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Foodstuffs ‘10 Points’ Fail To Show Their Proposed Merger Would Lower Supermarket Prices

A 10-point list published by Foodstuffs citing value for customers if their North and South Island operations are able to merge, flies in the face of research which shows they are making excessive profits while Kiwis pay some of the highest prices for food in the world.

The Grocery Action Group (GAG) says not one of the “10 things” Foodstuffs has published on a social media site provide any evidence of how its application to merge its North and South Island stores would lower the price of groceries for ordinary consumers, says GAG chair Sue Chetwin.

“The 10-points ignore the fact that between them Woolworths and Foodstuffs control more than 80% of the supermarket trade, and that Kiwi consumers are paying well over the odds for food and groceries,” Chetwin says.

“The 10-points seem more like an effort to pile on the pressure for the Commerce Commission to allow the merger. GAG strongly opposes it, believing it would lead to a signficant reduction in competition in a market where there is already very little.

“In Australia, where two supermarkets enjoy 65% of the market, a Senate inquiry there recently recommended allowing its regulator to order divestment of stores if that would help competition.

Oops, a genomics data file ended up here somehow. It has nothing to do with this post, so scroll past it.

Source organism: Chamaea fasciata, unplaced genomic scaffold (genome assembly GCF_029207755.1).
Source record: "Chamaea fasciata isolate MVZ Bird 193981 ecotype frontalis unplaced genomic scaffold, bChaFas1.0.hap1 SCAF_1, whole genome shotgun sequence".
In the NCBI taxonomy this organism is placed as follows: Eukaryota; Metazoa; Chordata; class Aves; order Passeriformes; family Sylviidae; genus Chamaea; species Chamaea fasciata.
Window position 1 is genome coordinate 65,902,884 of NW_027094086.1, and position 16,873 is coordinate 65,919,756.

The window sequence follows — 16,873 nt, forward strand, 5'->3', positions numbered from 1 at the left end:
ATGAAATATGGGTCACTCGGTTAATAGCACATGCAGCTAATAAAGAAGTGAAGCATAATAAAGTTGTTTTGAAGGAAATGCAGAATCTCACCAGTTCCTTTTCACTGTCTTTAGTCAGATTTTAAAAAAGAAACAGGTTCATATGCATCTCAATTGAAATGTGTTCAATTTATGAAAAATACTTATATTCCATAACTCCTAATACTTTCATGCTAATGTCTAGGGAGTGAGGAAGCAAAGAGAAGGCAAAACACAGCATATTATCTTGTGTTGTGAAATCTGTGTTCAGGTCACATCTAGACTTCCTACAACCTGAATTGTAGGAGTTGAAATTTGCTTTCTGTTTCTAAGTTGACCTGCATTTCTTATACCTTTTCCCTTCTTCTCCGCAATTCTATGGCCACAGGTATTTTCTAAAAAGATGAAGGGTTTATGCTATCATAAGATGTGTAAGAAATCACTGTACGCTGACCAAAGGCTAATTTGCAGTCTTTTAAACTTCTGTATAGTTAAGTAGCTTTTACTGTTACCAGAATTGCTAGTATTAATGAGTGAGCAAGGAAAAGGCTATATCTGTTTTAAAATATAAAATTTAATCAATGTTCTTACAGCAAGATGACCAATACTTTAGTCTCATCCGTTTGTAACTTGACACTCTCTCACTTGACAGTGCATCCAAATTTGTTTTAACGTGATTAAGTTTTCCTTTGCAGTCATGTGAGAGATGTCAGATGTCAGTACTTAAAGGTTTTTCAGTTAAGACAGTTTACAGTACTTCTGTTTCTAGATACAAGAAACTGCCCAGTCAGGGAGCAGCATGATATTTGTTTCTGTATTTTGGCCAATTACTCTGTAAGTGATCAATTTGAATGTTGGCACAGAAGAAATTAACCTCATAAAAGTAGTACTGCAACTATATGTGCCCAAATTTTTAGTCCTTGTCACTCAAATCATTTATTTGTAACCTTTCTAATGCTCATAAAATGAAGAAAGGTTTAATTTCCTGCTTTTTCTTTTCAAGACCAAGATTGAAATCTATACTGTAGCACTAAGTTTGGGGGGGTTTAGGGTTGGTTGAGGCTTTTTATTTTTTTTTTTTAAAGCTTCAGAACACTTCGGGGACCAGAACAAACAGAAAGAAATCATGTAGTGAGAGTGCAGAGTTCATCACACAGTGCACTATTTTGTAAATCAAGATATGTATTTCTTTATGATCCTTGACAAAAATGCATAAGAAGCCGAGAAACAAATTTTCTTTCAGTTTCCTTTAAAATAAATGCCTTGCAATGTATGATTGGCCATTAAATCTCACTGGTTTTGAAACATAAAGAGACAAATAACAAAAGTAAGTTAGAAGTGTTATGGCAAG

“GAG strongly believes our Government should be looking at similar tools here for our regulator.

“The Foodstuffs 10-points on LinkedIn seems designed to get the backing of its 43,000 staff and suppliers while ordinary consumers pay the bill. 

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“Foodstuffs also claims the mandatory Grocery Supply Code that came into force in March this year which provides for the duopolists to deal fairly with suppliers will somehow lower prices for consumers.

“Foodstuffs doesn’t seem to see the irony of the fact they had to be dragged kicking and screaming to accept this, but are now citing it as a way for consumers to get better prices,” Chetwin said.

“The 10-points offer nothing new. Consumers will continue to pay high prices if this failed market is not further regulated.

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